Linda Richards, PhD, Edison Professor and Chair of the Department of Neuroscience at Washington University School of Medicine, has appointed Amy Bauernfeind, PhD, as the vice chair for education of the department. “This role will provide visibility and advocacy for the department’s education mission, both within the department and to the entire medical school and university,” says Richards.
Bauernfeind, an associate professor of anatomy and a member of the Academy of Educators at the School of Medicine, is a celebrated instructor who has earned numerous teaching awards since she joined the faculty in 2015. Richards’ decision to create the position “speaks to the breadth of education that our faculty help deliver at the School of Medicine and what a priority education is for our department,” says Bauernfeind.
The Department of Neuroscience (originally known as the Department of Anatomy) has long been integral to Washington University’s medical education. Over the decades, countless medical students have received their first human anatomy instruction from department faculty members. In addition to medical anatomy, histology and neuroscience, faculty members teach graduate neuroscience.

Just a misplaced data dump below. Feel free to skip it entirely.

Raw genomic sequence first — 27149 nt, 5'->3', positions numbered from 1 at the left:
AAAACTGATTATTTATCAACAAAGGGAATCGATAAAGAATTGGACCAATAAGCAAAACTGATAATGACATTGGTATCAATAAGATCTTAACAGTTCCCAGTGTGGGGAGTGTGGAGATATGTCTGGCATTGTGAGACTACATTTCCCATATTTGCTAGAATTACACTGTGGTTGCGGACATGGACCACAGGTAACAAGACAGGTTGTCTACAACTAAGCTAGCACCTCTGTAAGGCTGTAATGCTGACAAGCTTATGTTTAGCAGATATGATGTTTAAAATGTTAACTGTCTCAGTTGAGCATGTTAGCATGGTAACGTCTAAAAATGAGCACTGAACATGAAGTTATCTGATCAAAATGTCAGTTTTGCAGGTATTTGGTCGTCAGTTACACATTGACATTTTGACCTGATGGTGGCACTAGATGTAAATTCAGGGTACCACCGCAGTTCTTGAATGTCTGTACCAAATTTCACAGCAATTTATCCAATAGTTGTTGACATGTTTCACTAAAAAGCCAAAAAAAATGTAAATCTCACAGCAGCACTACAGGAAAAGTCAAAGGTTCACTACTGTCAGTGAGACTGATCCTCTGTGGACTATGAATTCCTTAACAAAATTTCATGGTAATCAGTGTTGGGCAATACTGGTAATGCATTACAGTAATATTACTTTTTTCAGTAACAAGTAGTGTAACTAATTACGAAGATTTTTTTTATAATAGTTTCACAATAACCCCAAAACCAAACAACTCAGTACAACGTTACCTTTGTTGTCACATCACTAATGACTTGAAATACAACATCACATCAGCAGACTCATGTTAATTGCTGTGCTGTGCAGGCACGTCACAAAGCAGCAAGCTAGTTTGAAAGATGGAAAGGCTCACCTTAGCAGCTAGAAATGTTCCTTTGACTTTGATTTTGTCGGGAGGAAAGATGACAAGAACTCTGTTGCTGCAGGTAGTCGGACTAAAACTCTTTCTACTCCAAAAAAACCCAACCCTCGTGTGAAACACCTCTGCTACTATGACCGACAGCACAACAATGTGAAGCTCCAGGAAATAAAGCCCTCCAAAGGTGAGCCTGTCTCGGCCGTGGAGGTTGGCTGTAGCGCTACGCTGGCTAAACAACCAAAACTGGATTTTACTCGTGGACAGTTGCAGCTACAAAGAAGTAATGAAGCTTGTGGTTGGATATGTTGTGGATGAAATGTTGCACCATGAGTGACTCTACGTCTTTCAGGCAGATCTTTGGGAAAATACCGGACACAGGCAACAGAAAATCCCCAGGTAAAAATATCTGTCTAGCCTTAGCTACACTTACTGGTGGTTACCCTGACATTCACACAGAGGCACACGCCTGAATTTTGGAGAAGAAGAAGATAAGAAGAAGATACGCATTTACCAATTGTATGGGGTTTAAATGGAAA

Although the vice chair for education is new for the Department of Neuroscience, the position is modeled after those in clinical departments at the medical school. The vice chair supports colleagues in their teaching responsibilities through professional development, evaluation and promotion. Bauernfeind will also lead efforts to recruit educators, foster a culture that values participation in teaching and ensure that education programs are aligned with department values, in particular, diversity and inclusion.
Bauernfeind received the Distinguished Service Teaching Award in 2015, 2016, 2018 and 2019, the Stanley Lang Lecturer of the Year Award in 2017, and the Glenn Conroy Course Director of the Year award in 2019. Since 2017, Bauernfeind has helped to lead medical anatomy and she has made substantial contributions to the development of the new medical school curriculum.